College graduates who applied sound planning with following their passions had a much more satisfying college experience—and less debt—than those who did not, according to a study from Fidelity Investments.

Graduates from the class of 2011 had $39,900 in average debt, while those who graduated in 2009 and 2010 had an average of $53,900. Also, 40% of all graduates polled by Fidelity, and who had saved for college, said their families worked with a financial advisor. It appeared to pay off, as these families carried 20% less debt than the average graduate, and were three times as likely to have 529 college savings plans.

“Those who had saved were able to cover more than half of the costs of college,” Matt Golden, vice president of college planning for Fidelity Investments Institutional Services, said in a telephone interview. “And they were more satisfied with the college experience.” The study took a national sample of 549 college graduates in April, and the graduates were in the 2009, 2010 and 2011 classes.

A majority of class of 2011 respondents, 66%, who are graduating with debt say the value of college is equal to or worth more than the debt accumulated. Also, 25% of the class of 2011 said they did not regret going to college, but they might have made different choices had they considered the potential debt load before enrolling. Some 39% of respondents from 2009 and 2010 classes felt the same way.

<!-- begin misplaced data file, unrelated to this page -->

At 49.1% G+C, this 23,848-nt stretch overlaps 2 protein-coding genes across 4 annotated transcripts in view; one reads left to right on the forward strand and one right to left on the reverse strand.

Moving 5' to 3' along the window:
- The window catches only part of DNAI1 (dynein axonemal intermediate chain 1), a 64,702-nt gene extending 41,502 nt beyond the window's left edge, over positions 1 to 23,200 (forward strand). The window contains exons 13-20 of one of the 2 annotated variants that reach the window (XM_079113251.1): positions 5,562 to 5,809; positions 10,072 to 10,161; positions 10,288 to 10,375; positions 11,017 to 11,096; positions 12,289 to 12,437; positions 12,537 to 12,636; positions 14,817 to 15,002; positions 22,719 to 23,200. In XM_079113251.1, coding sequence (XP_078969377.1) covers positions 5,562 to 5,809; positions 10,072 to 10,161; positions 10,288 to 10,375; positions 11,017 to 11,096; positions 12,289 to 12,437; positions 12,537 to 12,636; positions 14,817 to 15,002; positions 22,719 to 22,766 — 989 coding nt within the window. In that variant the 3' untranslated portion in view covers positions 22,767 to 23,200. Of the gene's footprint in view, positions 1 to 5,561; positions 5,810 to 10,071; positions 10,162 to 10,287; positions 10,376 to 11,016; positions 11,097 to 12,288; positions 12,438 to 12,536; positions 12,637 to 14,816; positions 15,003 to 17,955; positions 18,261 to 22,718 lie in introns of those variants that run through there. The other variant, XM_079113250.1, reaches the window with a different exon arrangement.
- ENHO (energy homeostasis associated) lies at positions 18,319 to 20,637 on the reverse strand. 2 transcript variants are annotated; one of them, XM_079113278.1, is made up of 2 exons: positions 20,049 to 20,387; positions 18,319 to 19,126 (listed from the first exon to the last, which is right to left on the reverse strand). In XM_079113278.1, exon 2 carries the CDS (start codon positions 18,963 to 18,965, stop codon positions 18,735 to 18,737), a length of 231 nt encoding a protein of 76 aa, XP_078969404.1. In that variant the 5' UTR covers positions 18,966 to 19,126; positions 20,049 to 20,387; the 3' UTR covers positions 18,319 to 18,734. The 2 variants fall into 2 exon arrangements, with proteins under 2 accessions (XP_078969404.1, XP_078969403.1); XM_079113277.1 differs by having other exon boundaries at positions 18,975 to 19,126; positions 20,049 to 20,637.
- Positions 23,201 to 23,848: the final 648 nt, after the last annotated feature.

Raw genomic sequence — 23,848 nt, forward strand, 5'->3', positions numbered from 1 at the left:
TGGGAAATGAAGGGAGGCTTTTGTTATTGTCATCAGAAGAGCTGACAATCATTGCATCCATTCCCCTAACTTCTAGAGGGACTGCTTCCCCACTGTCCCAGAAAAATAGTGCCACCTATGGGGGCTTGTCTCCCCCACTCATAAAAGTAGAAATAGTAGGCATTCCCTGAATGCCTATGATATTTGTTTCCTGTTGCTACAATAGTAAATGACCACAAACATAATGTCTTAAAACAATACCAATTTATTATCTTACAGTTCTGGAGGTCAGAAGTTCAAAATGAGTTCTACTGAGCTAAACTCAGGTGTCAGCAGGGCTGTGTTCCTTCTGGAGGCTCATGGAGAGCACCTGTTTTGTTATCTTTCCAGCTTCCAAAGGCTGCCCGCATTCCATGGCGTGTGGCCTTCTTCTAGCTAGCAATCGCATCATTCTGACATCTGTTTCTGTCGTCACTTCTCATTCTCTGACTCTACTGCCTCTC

Among class of 2011 respondents, 38% said they believe the value of education is worth more than the debt accumulated. Meanwhile, 29% of those from the 2009 and 2010 classes believe the same. Only about 1 in 10 of all respondents thought the value of their degrees were not worth the debt accumulated.

“Talking to advisors and having a dedicated college savings account makes planning more focused,” Golden said. “If they can separate college savings from all other financial planning needs, it makes it more effective to set a goal, and monitor the progress against that goal.’’

The biggest lesson many graduates gleaned: Take the time to plan a career path before choosing and enrolling in a school, and find a way to fit passions with financial needs. Golden said this was one point of advice that college graduates said they would definitely pass on to high school students.

“This is interesting, from the graduates,” Golden said. Other points of advice: work hard in high school, because it is the biggest impact that the student can have on the cost of college. A good high school track record will also provide the best possible chance of securing grants. Do homework on available financial aid. Get a part-time job and start paying down loans while in school. Don’t write-off top-tier schools; they might have strong endowments and offer generous aid packages. Last, consider getting an associated degree first at a community college or state school, then transferring to a university. Another option in that vein is to graduate from a state school to keep costs down.

Other takeaways from the survey included: 59% of graduates with degrees in math, engineering or information technology are the most likely to be working full-time in their fields of choice after graduation, followed by 42% of business majors.